8 Circuit Studios on the future of blockchain games
While ideas and uses for blockchain appear limitless, each have their fair share of challenges before the sector hits the mainstream market.
Speaking to James Mayo, the Navigator/Founder of US developer 8 Circuit Studios, we delve into the accomplishments and the prospect of a blockchain gaming world beyond dApps.
The ‘crisis’ of ownership
It’s no easy thing to go from infancy to then be thrown under the spotlight of major established companies in a short few years.
One thing the blockchain does is it democratizes the concept of ownership. And that's a threat to current incumbents.
As a result, companies are caught at a crossroads between collaboration or opposition, according to Mayo.
“[As a company] how does one know when the new kid on the block presents a material or existential threat to your business model? And how do you adapt or embrace it to make sure it doesn’t?” he says.
But if there’s one thing that can be attributed to the blockchain, it’s that it’s transformed the notion of item ownership in-game.
Gamers tend to believe that they own their items, only to find that they’re inevitably alterable thanks to a centralized system.
“A lot of players these days just believe that they own their in-game items, and they project onto their in-game characters a lot,” Mayo argues.
“We recognize a couple of things: One is the incredible power that blockchain when it comes to proving ownership of assets.”
Those familiar with the likes of Cryptokitties or WAX will know about the level of digital sovereignty attached to items that you buy through.
Traditionally, developers would simply create, add or remove specific items from its games. This meant that the only true stakeholder in them were the developers, which is a dynamic which blockchain directly challenges.
“Those same companies that have created walled gardens and benefit from digital assets which they manufacture,” Mayo says.
Blockchain as the democratizer of gaming
Witek Radomski, Enjin’s CTO put it best when he talks about the impact of mods on a vanilla game when it comes to game replayability.
“Whenever I’ve seen games introduce mods, they become increasingly popular. If you look at games like Half-Life or Half-Life 2, they have been extensively modded over time,” he says.
Gamers are fast becoming key contributors but also influencers of what games get developed in the blockchain world, according to Mayo.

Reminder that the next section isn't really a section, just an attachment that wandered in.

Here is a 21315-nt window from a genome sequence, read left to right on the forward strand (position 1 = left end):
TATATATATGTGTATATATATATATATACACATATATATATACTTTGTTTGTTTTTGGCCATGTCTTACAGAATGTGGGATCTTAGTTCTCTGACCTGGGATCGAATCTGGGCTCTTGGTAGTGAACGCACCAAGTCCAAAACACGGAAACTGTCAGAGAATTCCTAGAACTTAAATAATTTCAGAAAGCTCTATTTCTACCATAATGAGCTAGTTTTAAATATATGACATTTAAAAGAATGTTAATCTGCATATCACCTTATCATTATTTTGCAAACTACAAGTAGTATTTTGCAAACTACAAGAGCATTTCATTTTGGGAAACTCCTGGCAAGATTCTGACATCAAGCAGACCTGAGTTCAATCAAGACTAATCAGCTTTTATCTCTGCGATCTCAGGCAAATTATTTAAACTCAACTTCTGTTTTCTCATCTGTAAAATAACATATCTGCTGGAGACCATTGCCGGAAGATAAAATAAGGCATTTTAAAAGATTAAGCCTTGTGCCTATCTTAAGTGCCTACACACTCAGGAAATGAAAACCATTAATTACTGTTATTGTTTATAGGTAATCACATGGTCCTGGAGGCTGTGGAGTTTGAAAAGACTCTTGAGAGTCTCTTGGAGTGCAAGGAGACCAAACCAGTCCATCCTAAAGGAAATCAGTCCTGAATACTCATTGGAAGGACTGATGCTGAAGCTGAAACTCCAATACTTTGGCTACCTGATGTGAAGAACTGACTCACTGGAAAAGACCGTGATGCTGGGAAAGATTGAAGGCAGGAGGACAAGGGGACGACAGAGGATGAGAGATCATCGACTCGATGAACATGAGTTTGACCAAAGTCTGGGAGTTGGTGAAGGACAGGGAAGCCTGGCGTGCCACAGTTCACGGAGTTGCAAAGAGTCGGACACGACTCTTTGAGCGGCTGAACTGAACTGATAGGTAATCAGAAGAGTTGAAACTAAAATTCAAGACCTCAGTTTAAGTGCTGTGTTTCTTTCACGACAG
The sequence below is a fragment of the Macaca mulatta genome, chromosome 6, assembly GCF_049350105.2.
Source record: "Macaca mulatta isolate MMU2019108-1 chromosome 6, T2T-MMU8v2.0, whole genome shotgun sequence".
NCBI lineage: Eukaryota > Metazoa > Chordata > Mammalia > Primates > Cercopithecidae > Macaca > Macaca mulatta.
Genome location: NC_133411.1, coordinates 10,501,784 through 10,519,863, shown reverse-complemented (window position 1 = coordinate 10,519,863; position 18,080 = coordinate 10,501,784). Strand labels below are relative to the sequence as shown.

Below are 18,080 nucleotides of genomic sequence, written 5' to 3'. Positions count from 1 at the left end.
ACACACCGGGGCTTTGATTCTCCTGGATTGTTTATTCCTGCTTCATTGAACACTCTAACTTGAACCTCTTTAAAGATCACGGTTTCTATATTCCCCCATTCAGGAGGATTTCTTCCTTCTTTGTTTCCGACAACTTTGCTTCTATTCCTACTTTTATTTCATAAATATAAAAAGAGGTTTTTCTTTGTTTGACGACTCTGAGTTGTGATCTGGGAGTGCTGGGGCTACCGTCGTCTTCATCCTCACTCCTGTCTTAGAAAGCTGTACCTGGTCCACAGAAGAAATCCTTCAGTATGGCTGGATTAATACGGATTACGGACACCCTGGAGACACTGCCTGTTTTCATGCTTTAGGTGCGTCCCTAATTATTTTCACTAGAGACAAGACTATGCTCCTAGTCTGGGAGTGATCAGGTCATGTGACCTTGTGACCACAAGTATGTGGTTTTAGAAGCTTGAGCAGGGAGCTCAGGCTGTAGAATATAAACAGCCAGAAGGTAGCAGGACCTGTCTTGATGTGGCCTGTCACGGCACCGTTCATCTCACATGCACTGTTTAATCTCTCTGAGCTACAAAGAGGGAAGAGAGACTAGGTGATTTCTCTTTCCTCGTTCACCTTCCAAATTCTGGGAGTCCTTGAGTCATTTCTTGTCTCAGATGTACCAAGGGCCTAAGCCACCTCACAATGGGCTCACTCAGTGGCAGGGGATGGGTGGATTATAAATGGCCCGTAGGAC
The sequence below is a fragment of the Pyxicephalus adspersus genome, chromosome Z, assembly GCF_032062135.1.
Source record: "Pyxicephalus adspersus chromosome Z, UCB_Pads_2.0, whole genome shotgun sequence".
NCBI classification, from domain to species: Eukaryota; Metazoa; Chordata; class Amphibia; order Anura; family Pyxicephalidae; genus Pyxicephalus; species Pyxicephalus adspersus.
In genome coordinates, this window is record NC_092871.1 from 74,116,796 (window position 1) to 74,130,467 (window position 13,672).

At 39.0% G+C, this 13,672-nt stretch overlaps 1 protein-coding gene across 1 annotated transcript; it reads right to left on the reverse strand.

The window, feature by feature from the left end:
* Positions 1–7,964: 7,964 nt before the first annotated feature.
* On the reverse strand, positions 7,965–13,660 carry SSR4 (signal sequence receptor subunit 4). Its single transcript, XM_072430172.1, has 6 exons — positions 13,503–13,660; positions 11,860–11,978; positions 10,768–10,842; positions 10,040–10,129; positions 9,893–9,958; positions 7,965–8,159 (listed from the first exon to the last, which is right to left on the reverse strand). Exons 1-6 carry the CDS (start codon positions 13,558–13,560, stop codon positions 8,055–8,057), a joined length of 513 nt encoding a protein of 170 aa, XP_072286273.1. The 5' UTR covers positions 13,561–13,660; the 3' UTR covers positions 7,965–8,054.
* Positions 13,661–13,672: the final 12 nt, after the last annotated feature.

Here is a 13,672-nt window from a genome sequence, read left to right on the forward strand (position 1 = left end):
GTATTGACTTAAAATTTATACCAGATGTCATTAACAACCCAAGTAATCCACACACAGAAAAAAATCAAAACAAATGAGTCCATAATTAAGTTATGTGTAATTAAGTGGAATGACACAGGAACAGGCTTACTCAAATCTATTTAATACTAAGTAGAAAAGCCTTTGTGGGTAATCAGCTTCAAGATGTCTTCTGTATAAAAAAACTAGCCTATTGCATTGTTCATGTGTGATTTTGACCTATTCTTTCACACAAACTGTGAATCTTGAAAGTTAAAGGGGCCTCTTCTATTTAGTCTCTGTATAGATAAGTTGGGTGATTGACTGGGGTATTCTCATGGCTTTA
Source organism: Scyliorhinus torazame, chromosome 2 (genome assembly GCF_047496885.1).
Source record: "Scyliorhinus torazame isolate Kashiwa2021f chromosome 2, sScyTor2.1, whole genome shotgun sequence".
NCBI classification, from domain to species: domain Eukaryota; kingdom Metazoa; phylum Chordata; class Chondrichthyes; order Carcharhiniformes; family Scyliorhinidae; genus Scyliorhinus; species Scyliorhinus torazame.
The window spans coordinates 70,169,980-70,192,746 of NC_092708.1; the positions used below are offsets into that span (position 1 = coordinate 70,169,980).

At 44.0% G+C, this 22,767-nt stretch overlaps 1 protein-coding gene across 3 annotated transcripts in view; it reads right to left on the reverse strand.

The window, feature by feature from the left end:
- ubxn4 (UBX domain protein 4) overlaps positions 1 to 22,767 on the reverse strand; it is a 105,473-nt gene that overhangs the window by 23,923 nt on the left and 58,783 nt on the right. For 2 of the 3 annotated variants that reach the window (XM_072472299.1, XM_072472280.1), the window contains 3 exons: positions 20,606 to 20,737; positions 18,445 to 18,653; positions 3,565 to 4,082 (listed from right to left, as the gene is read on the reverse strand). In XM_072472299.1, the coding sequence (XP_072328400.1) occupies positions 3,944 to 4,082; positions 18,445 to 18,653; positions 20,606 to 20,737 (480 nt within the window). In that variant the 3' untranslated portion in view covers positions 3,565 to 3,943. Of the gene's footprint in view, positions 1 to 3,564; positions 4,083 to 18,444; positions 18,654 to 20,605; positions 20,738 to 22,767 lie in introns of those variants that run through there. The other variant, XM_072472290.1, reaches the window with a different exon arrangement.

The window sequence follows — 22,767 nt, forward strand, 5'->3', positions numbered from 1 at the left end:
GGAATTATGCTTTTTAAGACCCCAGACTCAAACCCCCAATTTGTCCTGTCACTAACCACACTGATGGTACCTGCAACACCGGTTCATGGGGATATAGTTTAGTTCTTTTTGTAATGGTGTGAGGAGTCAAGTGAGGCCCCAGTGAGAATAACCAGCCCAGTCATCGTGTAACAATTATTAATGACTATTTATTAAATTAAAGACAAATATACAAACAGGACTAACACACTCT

“We’re seeing this ability to flatline these previously centralized systems… What we’re seeing is more of these features being made easier through blockchain,” says Radomski.
This creates a mutually beneficial system for both players and developers. Players are granted a meaningful position within the game’s future, while the developer can better understand the future scale of its game, and what its fans want.
Mayo continued on from this point to contemplate just what kind of future blockchain games had as dApps. Whether developers would package full games on blockchain, or if they’ll take on a different form.
With this system of crowdfunding, developers can create their art at a scale that is more practical.
A future without dApps?
“One of the things that a dApp did, CryptoKitties for example, and if we look at it in a vacuum; it was a successful example of what could be done on the blockchain and really instructive on a bunch of different levels…”
Mayo points out that, while it made for a successful model for developers, it doesn’t necessarily make for the only example for them to follow.
“But is that going to be the model for how games are developed? I don’t think so.”
Having a background in QA, Mayo uses conventional PC gaming as an example of blockchain as a component, not as an all-in-one medium for gaming.
“My roots come from QA, and one of the things you have to test for is input-output; or where data lives and where it goes,” Mayo continues.
“Example: if you’re playing a game today, like an FPS, the question of where you want that data to live. Do you want the entire game in the hard-drive? No.”
The future that Mayo envisions? One that sees blockchain as part of a wider, holistic approach towards gaming, in which, blockchain takes care of the components that it’s best suited for.
“There’s data that will be appropriate to go on the blockchain, and data that isn’t,” Mayo concludes.
“One of the reasons I think there ought to, or will be a blockchain 2.0 is because I believe that there are parts of a game that ought not to go onto blockchain.”
For more information about 8 Circuit Studios, visit the website.